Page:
Getting Your First Legal Job: What You Need to Know | BCGSearch.com

Getting Your First Legal Job: What You Need to Know

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Following the bar exam, you must now turn your attention to finding a job after law school. How can you get your first legal job after law school, and how do you find one? The following is an overview of what law graduates can do and how they can land a job.

 

Entry Level Legal Jobs for Graduates


An associate attorney position at a small to a midsize firm is the most common job out of school law students. Additionally, government attorneys and staff attorneys can find employment with organizations. If you are interested in the public interest or university legal fellowships, you might want to look into them. Judicial clerkships are a common beginning to a legal career. There are other people who choose in-house roles based on their experience or their connections. As a JD student, you may also be able to work on compliance projects.
 

How to Job Search After Law School


To begin with, leverage your network and expand it as much as possible. ABA specialty groups are open for membership if you want to focus on a specific practice area. In the tax law group, for instance, you can connect online with tax lawyers or participate in special committees. Sign up for CLEs and network with speakers and panel members. Interview alumni from your school or people who have jobs that you wish to have. Your resume should be sent to professors with whom you have worked closely. You never know who will have a good connection for you - just ask everyone and anyone you can think of.

Use the resources offered by your law school at the same time. The career center at your school probably offers services such as mock interviews, resume critiques, and cover letter reviews. Keep an eye on your school's job board every day. Attend alumni programs and events and get involved with the alumni association.


You can find jobs on a number of websites. New lawyer jobs are posted daily on a general job website like Indeed, LinkedIn, Simply Hired, and Glassdoor. Public interest opportunities are available through PSJD. Seek out attorney positions on government websites. There are also sites for those who are looking for work in a specific field, like entertainment. On Facebook, Twitter, or Instagram, you can even search for keywords such as "legal" and "hiring."

Being flexible is also important. Consider something that gives you a foundation for your dream job, even if it is not your dream job right away. Employers who offer proper supervision and training are more likely to hire you. Other employers outside your geographic location may not require you to pass their state bar (if you are willing to relocate) - some companies may give you time to take it or transfer your score if you have not passed. It is a good idea to apply to as many jobs as possible, even if you are unsure of your qualifications.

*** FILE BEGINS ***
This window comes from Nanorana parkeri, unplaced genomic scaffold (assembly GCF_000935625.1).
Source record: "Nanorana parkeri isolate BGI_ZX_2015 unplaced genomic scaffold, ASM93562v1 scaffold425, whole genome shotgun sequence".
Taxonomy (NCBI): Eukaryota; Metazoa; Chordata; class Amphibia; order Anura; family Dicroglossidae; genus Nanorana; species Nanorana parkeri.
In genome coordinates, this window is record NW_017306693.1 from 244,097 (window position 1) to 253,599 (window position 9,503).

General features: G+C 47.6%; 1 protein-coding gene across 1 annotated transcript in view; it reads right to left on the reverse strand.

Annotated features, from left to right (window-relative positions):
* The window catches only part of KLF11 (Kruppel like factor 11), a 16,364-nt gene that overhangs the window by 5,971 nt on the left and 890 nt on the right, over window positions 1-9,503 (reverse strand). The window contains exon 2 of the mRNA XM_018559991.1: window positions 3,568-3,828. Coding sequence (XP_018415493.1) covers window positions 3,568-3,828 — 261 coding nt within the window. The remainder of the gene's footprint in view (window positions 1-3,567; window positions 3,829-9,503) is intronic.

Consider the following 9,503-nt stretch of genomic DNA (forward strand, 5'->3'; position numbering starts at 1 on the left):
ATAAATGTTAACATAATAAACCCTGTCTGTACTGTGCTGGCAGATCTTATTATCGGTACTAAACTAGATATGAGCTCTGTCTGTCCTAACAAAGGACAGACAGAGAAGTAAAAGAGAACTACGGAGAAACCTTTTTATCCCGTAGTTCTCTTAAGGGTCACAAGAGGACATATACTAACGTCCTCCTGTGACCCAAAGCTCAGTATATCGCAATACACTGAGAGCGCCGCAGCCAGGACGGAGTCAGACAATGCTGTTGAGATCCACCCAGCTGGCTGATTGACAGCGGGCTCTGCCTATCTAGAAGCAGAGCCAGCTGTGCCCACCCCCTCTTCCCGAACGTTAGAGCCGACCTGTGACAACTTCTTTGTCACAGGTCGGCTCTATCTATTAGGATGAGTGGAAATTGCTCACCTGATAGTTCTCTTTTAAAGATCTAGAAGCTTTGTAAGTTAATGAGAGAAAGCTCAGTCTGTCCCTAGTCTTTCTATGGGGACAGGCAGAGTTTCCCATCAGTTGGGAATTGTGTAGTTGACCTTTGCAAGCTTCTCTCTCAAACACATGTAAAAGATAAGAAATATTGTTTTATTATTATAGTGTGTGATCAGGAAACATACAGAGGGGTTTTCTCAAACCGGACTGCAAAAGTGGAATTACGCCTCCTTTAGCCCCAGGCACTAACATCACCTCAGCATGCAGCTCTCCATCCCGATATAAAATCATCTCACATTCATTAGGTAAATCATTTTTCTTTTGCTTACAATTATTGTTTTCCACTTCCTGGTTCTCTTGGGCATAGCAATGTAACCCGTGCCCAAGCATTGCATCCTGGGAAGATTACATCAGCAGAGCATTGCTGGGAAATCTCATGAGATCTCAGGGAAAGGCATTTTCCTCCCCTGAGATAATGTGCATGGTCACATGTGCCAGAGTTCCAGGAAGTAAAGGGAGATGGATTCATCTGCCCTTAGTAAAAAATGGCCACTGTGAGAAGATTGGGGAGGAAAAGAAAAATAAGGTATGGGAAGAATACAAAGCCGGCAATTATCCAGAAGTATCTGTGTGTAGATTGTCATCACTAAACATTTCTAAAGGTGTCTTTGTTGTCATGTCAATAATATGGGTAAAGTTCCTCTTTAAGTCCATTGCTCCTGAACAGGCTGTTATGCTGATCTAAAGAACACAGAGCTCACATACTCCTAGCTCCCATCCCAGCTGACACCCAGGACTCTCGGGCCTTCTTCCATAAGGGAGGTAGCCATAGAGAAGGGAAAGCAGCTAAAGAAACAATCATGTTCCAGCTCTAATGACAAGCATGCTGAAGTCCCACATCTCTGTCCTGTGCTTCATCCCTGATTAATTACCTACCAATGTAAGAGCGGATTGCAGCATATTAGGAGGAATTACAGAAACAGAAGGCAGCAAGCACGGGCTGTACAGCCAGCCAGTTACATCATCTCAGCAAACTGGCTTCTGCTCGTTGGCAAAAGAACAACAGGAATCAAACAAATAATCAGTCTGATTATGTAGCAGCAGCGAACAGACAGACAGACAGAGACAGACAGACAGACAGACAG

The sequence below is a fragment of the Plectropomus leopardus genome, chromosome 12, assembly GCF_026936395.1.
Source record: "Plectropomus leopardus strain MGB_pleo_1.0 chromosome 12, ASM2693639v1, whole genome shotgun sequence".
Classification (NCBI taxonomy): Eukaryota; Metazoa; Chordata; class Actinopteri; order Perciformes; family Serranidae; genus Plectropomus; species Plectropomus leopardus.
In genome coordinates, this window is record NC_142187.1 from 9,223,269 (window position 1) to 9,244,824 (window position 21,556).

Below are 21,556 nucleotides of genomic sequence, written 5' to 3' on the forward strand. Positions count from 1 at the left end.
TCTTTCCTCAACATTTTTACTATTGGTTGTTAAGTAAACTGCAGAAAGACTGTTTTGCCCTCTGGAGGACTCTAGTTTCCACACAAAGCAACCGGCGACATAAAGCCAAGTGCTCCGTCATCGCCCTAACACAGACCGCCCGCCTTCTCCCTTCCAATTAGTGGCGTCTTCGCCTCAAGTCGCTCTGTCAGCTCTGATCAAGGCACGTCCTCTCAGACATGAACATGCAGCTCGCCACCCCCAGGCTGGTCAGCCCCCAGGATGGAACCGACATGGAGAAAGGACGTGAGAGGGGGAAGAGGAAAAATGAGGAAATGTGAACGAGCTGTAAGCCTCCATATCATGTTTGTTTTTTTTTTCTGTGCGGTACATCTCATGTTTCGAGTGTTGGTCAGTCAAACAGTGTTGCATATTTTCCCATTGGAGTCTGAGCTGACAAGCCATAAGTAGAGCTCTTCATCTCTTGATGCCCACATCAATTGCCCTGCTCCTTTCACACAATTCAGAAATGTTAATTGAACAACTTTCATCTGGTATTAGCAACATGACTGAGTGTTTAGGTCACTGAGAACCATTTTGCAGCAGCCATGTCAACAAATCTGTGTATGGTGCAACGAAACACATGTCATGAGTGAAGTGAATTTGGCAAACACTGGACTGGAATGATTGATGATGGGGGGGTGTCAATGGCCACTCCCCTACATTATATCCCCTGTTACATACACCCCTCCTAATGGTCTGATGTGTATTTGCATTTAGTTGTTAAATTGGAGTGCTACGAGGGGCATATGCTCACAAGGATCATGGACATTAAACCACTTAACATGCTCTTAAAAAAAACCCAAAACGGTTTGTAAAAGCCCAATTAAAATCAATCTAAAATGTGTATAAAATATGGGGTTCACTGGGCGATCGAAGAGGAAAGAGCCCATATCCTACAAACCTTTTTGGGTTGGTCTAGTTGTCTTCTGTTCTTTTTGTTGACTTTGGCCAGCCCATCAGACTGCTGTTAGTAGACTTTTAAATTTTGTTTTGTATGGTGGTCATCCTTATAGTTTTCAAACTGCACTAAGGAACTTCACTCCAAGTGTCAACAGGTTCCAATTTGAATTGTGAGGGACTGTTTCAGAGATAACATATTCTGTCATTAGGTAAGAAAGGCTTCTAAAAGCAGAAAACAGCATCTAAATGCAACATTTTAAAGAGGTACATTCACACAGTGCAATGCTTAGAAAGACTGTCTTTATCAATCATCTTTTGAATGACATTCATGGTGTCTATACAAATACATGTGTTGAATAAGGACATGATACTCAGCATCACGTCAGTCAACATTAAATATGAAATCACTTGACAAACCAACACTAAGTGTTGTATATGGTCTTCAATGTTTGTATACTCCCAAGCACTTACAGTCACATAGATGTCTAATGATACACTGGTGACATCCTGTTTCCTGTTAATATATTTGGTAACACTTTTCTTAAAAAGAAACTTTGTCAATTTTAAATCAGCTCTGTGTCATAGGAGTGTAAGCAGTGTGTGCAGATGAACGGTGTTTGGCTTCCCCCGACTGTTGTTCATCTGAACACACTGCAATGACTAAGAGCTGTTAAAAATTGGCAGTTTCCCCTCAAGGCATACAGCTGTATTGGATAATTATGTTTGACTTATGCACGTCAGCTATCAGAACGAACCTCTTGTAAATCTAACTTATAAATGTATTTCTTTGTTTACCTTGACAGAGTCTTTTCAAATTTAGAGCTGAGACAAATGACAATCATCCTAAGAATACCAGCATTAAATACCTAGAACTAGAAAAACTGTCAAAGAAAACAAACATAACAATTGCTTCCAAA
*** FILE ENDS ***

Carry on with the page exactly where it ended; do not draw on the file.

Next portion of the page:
While You Are Applying


The search for a job after law school might take more than a year, so finding work in the meantime to build experience could be beneficial. From December to February and from May to July, bar prep courses look for seasonal essay graders. Temporary document review attorneys are sometimes needed for weeks at a time by law firms. Consider doing pro bono work if you are comfortable volunteering your time. Work on legal projects is another possibility. You can easily sign up for Lawyer Exchange and submit proposals for short-term legal projects like reviewing documents and drafting motions.

After law school, there is no shortage of stress and excitement in finding a job. A thorough search and asking around will lead you to a lot of opportunities. Applying for different jobs and asking for help should not be a problem.

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5 Tips For Preparing for Your First Legal Job


It is important to know what to expect before becoming a new associate, as you will be expected to prove yourself, but the level of pressure and the expectation you will face will be enormous.
 

Understanding Who Can Help You


Although you may have landed your dream job yourself, it is still your first job and you will probably come in as the lowest in the hierarchy. A large company might offer training programs and a mentor to help you, but in a smaller firm, you may be on your own to navigate. What can you do to succeed?